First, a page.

Student struggles to balance athletic and academic life


With South Korea hosting the 2018 Pyeongchang Winter Olympics, national ice hockey team has adopted extensive measures to propel its training program. Meanwhile, the Korean Ice Hockey Association welcomed Jim Paek, the first Korean to play in the National Hockey League, as director of both teams, and Sarah Murray as the new women’s team head coach. Asked to try out for the new look squad, Sue Lee (10) now faces a potentially life-changing decision.

The national team invited Sue to try out during the summer when the Monoplane, one of Korea’s few all-female ice hockey teams, scrimmaged against the national team. Coach Murray, who was few months into her position as head coach, had been looking for a player who could add depth of skill for the team.

“From my understanding, [hockey and soccer have] the same type of passing plays [by creating] triangles, game sense, and level of intensity and energy,” said Alex Lopez-Barton, varsity girls’ soccer coach. “[Sue’s] level of confidence and aggressiveness will transition well in the realm of hockey.”

With less than two months away from the Ice Hockey World Championships, Sue carries pressure to display her talents at the age of 15. Sue dedicates several hours daily travelling to Taeleung, where the official Olympic training facilities are located, and further honing her skills, while still managing her academic schedule. Although she has not been officially offered a spot on the team, Sue is both pleased with the opportunity but concerned by the time commitment and sacrifices that she will have to make if chosen for the team.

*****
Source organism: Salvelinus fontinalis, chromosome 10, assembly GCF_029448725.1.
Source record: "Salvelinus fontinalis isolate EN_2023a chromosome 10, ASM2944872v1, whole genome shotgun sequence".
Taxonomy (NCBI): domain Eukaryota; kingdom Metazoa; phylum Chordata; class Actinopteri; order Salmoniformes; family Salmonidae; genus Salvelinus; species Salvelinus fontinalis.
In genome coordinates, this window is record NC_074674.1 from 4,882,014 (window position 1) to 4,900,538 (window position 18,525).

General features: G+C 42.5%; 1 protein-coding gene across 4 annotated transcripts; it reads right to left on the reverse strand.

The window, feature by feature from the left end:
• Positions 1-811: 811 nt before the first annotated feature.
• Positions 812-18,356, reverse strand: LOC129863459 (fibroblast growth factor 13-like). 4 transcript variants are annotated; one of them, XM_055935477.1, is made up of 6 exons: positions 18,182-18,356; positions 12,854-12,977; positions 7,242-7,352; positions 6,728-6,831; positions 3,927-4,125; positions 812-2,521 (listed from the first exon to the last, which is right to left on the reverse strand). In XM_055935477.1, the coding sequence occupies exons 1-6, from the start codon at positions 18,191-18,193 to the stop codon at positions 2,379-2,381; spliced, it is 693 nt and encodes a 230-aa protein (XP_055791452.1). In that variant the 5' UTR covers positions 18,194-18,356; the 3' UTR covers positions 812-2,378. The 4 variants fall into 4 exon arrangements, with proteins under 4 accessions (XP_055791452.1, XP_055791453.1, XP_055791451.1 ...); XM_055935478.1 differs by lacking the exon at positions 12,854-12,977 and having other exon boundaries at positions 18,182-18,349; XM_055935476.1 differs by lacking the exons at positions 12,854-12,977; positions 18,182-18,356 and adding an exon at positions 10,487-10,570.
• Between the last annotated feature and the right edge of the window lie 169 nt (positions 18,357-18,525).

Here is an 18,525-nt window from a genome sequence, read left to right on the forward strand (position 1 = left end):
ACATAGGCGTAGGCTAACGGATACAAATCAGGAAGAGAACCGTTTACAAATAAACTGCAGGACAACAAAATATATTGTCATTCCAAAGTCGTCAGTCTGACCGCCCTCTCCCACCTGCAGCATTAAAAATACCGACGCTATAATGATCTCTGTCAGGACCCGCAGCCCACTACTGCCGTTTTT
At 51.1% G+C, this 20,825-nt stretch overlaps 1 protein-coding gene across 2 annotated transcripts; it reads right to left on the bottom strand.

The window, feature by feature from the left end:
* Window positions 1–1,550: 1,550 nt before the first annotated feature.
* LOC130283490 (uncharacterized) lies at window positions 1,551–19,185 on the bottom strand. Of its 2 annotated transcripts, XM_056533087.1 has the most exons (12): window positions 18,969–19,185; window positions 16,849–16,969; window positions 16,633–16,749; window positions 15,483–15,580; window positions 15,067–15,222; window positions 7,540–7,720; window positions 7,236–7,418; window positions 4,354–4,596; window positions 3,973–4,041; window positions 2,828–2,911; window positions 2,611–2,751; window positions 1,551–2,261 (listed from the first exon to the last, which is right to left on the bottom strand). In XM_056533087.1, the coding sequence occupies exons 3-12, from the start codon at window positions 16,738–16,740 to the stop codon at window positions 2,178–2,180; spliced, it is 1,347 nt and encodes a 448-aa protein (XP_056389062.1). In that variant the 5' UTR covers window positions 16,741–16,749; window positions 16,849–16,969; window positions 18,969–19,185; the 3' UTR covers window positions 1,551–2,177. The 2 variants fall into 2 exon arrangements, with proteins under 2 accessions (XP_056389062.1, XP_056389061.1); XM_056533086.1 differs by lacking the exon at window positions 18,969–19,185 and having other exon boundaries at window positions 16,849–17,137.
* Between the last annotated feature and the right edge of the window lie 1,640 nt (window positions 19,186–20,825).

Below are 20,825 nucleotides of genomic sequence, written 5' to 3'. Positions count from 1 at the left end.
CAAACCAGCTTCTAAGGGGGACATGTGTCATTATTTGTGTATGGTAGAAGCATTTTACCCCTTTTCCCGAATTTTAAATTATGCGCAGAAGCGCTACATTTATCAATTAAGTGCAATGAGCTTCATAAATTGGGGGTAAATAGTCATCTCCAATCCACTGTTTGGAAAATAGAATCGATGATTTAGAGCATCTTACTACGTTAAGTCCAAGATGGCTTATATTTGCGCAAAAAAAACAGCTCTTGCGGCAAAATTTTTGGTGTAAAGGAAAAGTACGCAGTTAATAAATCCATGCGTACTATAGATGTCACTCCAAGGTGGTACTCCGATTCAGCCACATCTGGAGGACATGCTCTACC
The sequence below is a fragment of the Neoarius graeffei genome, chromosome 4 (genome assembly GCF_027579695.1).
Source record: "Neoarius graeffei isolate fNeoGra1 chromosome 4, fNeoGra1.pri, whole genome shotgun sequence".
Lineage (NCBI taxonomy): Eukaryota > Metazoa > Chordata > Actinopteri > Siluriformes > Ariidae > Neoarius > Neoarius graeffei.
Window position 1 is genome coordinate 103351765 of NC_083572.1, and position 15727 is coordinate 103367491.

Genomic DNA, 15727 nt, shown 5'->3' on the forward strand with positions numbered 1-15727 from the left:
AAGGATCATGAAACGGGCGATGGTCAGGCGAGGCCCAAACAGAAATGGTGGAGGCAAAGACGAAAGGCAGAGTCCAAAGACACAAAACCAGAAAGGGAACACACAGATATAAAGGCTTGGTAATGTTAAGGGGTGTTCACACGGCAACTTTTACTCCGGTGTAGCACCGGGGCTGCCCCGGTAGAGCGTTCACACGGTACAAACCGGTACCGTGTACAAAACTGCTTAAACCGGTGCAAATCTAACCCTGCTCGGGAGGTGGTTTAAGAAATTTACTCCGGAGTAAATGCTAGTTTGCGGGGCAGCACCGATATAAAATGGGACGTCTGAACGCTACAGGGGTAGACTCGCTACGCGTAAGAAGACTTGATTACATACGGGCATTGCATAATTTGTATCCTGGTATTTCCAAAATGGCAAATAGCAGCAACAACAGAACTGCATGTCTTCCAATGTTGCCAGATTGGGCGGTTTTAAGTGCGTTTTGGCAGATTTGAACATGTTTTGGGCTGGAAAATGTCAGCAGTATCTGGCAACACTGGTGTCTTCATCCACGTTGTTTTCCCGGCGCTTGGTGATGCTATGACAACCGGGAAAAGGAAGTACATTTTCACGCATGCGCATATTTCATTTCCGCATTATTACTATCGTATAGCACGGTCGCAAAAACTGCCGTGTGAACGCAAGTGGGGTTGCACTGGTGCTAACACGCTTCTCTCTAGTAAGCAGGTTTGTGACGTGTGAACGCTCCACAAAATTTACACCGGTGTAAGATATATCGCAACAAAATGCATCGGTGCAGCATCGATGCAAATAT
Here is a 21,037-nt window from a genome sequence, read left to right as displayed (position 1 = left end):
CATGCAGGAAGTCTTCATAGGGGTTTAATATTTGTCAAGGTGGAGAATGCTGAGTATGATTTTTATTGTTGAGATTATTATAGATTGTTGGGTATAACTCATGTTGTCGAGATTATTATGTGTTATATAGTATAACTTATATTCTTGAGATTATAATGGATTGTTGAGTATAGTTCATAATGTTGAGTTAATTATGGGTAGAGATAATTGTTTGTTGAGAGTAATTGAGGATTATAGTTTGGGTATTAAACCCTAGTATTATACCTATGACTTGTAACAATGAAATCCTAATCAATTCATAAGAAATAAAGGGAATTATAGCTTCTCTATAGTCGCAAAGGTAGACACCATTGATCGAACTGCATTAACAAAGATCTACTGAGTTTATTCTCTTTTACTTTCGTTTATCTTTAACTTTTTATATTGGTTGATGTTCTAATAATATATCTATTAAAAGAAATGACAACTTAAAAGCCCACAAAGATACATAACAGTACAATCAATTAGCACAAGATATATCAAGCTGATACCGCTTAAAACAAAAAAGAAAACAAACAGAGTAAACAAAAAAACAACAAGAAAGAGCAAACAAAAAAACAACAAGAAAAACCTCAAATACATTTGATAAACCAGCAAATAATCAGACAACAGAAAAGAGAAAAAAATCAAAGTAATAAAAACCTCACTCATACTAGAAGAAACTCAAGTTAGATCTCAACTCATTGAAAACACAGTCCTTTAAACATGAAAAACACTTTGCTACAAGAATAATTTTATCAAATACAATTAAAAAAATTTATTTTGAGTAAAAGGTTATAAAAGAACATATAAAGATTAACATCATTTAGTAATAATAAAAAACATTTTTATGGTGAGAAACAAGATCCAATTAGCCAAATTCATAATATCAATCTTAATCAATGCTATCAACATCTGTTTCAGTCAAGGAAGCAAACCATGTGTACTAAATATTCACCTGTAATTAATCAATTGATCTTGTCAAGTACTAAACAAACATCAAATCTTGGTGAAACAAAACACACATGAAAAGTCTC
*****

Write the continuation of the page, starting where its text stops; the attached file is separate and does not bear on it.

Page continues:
“Because my first full week of practice coincided with the first week of the second semester, I was knocked out as soon as I came back from practice,” Sue said. “I am fearful of the consequences that will result from such heavy time, energy and effort commitments toward hockey; I had to give up school sports and I am hoping my grades don’t drop too much. I feel as though I belong neither here nor there, because classmates question my devotion to hockey, while teammates question my devotion to academics.”

While facing a stressful period in life, Sue’s family support has been pivotal. This was true since she first stepped on the ice as a fifth grade student in Vancouver after her friend’s mom suggested the sport.

“My mother is extremely supportive of everything related to hockey,” Sue said. “She and I both have had our doubts, but once we discussed further and decided to give hockey a try, she has been fully supportive of the training process. [Her support] will help me fulfill my potential career dream in sports management.”